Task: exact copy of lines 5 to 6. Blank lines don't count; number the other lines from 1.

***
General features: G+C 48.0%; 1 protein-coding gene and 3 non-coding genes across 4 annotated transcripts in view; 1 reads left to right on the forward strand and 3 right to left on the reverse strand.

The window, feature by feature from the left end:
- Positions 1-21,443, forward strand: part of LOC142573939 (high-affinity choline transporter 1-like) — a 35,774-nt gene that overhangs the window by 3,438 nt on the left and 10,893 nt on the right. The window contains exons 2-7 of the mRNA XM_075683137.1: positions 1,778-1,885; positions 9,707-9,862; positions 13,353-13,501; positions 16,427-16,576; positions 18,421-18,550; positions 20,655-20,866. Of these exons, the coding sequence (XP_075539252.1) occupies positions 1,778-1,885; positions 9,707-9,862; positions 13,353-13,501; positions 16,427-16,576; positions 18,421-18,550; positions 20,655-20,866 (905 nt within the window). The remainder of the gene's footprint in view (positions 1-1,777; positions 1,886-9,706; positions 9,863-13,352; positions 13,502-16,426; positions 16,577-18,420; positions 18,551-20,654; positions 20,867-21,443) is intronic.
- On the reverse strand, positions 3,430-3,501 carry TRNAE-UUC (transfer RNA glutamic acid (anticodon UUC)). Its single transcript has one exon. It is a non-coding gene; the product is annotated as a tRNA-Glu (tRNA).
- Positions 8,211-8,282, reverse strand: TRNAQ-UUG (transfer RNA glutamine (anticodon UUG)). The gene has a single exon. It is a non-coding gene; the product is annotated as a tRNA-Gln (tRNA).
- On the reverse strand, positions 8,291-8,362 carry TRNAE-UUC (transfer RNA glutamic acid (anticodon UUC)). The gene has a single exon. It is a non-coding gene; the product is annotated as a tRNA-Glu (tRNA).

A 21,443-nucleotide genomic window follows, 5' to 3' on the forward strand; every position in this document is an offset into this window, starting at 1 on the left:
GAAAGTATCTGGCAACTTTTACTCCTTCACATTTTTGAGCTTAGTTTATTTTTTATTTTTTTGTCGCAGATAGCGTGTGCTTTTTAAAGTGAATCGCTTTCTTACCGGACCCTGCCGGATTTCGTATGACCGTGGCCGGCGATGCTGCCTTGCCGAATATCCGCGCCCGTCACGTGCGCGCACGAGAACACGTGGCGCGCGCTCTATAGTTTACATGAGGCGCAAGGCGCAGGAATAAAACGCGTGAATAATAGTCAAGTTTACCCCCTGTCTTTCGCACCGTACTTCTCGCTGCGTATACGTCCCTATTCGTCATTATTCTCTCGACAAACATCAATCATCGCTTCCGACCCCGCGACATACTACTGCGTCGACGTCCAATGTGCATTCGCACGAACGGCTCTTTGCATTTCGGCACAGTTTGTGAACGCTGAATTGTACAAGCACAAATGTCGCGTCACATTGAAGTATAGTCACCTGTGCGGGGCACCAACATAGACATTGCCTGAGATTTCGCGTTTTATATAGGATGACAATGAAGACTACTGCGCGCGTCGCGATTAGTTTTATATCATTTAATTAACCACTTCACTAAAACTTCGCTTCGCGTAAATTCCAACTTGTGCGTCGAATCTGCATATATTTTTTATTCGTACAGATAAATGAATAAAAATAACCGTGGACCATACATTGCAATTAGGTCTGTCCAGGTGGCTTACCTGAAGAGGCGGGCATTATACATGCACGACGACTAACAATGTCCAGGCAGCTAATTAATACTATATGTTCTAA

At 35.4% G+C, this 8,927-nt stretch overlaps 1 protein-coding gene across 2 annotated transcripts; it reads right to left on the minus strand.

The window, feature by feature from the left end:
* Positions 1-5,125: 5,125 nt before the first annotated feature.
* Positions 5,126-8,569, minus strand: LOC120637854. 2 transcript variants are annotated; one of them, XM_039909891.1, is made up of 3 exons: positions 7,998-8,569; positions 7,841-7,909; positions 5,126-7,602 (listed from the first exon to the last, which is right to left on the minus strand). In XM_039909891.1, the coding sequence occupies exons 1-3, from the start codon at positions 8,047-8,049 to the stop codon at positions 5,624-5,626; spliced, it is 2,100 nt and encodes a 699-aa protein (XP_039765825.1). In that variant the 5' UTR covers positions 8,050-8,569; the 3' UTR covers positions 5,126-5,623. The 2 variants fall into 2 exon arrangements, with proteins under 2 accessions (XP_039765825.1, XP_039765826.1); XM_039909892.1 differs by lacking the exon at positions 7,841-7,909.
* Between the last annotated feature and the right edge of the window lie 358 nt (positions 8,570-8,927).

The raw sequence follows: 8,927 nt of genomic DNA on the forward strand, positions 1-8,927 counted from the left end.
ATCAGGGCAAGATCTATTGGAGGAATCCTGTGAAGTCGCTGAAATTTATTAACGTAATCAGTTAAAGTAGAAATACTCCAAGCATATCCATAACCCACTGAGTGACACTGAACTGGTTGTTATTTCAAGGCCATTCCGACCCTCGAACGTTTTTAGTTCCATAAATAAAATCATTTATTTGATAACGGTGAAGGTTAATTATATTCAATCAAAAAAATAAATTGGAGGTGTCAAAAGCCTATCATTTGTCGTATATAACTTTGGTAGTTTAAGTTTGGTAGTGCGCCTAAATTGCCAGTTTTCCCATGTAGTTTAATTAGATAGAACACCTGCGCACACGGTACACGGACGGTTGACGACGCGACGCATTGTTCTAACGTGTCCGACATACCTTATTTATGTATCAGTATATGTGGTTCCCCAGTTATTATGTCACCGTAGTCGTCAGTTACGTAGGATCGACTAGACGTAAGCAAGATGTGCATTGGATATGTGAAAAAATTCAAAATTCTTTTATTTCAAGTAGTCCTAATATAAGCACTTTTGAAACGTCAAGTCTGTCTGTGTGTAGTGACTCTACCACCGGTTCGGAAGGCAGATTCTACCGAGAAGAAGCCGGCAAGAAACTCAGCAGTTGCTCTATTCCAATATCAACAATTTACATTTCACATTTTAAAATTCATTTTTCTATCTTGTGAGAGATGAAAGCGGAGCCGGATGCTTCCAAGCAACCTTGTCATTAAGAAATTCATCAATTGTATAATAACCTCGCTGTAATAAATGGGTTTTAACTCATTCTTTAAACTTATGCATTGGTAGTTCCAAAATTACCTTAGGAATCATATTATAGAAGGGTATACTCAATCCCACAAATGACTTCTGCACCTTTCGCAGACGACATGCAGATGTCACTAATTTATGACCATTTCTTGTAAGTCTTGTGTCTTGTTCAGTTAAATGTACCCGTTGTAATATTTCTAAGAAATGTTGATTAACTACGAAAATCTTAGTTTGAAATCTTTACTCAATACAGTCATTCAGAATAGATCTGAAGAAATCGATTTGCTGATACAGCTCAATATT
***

- Positions 8,211-8,282, reverse strand: TRNAQ-UUG (transfer RNA glutamine (anticodon UUG)). The gene has a single exon. It is a non-coding gene; the product is annotated as a tRNA-Gln (tRNA).
- On the reverse strand, positions 8,291-8,362 carry TRNAE-UUC (transfer RNA glutamic acid (anticodon UUC)). The gene has a single exon. It is a non-coding gene; the product is annotated as a tRNA-Glu (tRNA).